E Akua is a calling out to the Creative and to the ancestors.  Na’au  literally means “guts” – a person’s center, where all of the emotions and subconscious thoughts and feelings are held – and where Hawaiians feel the human “mind” is really situated. Mana’o is “knowledge.”  Keiki is “children.”  Pono means being balanced and being righteous.]

Picture credit:  Kahikinui by Forest and Kim Starr via Flickr [CC BY 2.0]



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12 thoughts on “KAHIKINUI PRAYER

  1. I do belive that blogs like this will be a very important part of the future our future generations will live in. I would have loved to see a drone video of some of the ruins with some explanation of the history tied to them. I become very curious about the area and this natures pearl you are attached to.

    1. Hey Hans:

      Kahikinui is, indeed, a very special place. But, then, I think the same about just about every other part of Hawaii. Every bit of the land in the islands has some kind of story, and any story about the island’s peoples is one about the land as well. Don’t know if it’s a cultural thing or what it is. (We even sing love-songs to our winds and rains, to our mountains and valleys….)

      Jeremy did a great job with his drone video. Most of the archaeological sites are off-limits to the public right now or very hard to get to. When I knew Patrick (the author of the book), he was a reclusive guy, more wild-thing than civilized scholar. He’d been living on the land and studying it for many years by that time.

      Thanks for your visit and your comments. Please do come again….

  2. Thanks for sharing the poem, I remember I saw this saying somewhere, ‘Technology, Science and Engineering is what moved us forward, however love, literature and art is what keep us alive’. We need to spread awareness of art and beauty, the essence of our soul and i think this Kahikinui Prayer is beautiful.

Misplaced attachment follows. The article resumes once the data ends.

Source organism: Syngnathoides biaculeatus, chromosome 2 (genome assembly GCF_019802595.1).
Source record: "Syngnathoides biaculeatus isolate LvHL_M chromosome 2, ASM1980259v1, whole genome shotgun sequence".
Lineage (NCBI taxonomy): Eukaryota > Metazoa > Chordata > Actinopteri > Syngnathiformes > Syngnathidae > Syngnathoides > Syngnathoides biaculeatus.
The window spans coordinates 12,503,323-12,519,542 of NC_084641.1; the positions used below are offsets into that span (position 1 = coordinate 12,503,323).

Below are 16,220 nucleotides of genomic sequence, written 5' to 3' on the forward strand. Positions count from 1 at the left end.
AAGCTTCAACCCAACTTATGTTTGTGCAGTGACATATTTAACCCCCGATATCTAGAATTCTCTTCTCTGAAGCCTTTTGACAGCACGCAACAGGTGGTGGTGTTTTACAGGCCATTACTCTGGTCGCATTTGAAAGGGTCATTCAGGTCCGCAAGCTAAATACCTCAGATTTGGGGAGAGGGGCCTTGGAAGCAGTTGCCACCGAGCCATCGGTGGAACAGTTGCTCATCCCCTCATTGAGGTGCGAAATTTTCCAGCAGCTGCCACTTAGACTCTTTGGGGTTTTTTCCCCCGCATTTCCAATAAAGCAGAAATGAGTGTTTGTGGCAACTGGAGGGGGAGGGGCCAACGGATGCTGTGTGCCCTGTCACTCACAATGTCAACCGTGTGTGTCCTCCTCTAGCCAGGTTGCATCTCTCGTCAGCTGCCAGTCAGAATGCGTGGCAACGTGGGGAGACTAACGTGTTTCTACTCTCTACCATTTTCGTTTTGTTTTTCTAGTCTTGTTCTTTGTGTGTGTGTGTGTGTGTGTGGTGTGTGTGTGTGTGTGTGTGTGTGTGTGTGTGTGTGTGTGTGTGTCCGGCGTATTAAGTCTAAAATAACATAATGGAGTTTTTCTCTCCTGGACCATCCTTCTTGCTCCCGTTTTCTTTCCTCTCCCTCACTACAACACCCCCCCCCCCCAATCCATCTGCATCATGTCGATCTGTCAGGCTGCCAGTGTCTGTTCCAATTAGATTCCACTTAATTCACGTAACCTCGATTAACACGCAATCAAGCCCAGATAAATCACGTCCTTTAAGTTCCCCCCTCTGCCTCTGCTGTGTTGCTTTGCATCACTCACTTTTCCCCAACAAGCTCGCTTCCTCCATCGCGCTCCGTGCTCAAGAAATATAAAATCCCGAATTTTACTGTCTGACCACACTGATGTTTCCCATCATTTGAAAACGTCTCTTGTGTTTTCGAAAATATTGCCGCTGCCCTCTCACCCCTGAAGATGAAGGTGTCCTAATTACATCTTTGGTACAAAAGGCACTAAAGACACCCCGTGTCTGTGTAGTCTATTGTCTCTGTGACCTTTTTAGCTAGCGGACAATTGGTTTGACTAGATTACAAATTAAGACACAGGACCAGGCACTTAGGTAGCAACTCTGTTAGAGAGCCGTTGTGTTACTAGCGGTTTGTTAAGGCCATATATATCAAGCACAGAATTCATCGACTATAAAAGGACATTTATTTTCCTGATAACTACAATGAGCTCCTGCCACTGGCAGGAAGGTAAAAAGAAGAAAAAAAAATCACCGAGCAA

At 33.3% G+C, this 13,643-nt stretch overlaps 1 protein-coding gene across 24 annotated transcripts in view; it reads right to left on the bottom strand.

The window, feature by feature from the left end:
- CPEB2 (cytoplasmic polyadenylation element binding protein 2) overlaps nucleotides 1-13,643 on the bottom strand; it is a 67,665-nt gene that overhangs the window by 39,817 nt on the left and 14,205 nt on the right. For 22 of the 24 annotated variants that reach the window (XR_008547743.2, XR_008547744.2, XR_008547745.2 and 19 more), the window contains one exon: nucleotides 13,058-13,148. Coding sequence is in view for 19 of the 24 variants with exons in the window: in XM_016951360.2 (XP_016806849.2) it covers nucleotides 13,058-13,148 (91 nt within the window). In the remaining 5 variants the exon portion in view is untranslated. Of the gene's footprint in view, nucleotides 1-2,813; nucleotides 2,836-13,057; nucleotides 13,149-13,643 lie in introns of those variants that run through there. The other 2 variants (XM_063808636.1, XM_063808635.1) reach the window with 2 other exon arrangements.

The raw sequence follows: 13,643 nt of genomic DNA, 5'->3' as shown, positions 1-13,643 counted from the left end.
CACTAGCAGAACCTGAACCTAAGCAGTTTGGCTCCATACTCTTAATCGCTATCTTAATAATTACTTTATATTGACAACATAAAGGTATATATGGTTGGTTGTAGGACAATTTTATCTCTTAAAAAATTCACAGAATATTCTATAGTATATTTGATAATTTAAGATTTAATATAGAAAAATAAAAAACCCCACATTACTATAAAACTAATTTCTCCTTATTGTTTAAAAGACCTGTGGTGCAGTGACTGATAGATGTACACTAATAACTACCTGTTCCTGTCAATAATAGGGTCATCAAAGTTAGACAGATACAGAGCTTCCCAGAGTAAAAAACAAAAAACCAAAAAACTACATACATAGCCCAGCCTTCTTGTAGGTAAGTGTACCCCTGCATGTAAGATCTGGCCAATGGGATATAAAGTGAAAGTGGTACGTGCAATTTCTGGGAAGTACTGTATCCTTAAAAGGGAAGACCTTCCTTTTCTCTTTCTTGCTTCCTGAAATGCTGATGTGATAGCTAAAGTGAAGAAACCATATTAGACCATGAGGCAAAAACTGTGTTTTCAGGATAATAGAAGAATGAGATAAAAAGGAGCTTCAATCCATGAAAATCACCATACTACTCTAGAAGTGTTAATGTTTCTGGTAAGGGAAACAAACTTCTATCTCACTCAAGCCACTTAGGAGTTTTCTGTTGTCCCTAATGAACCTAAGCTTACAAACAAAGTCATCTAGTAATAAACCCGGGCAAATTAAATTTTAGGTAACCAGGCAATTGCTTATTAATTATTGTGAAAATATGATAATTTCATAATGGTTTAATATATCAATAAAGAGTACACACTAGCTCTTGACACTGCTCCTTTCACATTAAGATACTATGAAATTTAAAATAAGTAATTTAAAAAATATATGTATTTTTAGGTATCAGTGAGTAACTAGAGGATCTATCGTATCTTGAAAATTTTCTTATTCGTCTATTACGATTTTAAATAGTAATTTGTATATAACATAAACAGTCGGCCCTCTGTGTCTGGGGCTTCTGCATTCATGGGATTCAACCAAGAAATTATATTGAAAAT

We are moving into a society whereby its filled with greed and the younger generation are not appreciating enough. Thanks for sharing the background of Kahikinui and this poem and thanks for keeping the very essence of humanity alive.

    1. I love that saying, Leo. Thank you for sharing it. Thanks, too, for your visit. Please do come again….

  3. ReeceMicheal says:

    Hello Netta, 

    Learning about new places have to be one of the best feelings ever and I have always been someone who loves to explore.  I have visited a couple of places around the Mediterranean and it’s all been good. 

    Seeing this article about Kahikinui is fun and engaging and I would be willing to learn more about the weather and lifestyle there before visiting. 

    1. ReeceMicheal, thanks for your visit and for sharing your thoughts.  I’m glad you enjoyed the post.

  4. Kahikinui has left me wondering about several things. By far, it is a very interesting place because there is a mixture of interesting ingredients. 

    I would like to become a homesteader. And your post has encouraged me more. It really touched me to hear about your husband’s wish at the end of this post.

    1. Thanks for your visit and for sharing your thoughts, Paolo.  I’m so glad the post resonated with you.

      Please do come again.

  5. Thanks for sharing this article. I have neever heard of this before but it has been interesting to read and watch the video. 

    The music in the video also sounds cool. I’m guessing that this is local music? It sounds like it has a cajun touch to it. Was this a French colony at any point per chance?

    1. Kwidzin, thanks for your visit.  I’m glad the post was interesting for you.

      The music is old-style paniolo (cowboy) music — slack key guitar tunings and pickings with steel guitar flourishes.  It suits that country area; feels like you’re riding a horse through the brush and wide-open spaces.  

      There are all kinds of different stylings of Hawaiian music.  Some folks hear echoes of bluegrass in it and others hear Spanish stylings.  Other forms take rhythms from reggae, hip-hop, jazz, swing, or rock and roll.  We love it all, us Hawaiians.

      Please do come by again.

  6. Kahikinui is a very mystical place where few have experienced its incredible beauty. The wonder of the land is so remarkable and so I can sense the great pride and the privilege it would be to live in such a deep place of attachment.

    Your poem is very special and inspiring because it touches the heart and deeply embodies your love and bond to this sacred place.

    1. Thanks for the visit and for sharing your thoughts, Toplink.  I do appreciate it.

      Please do come again.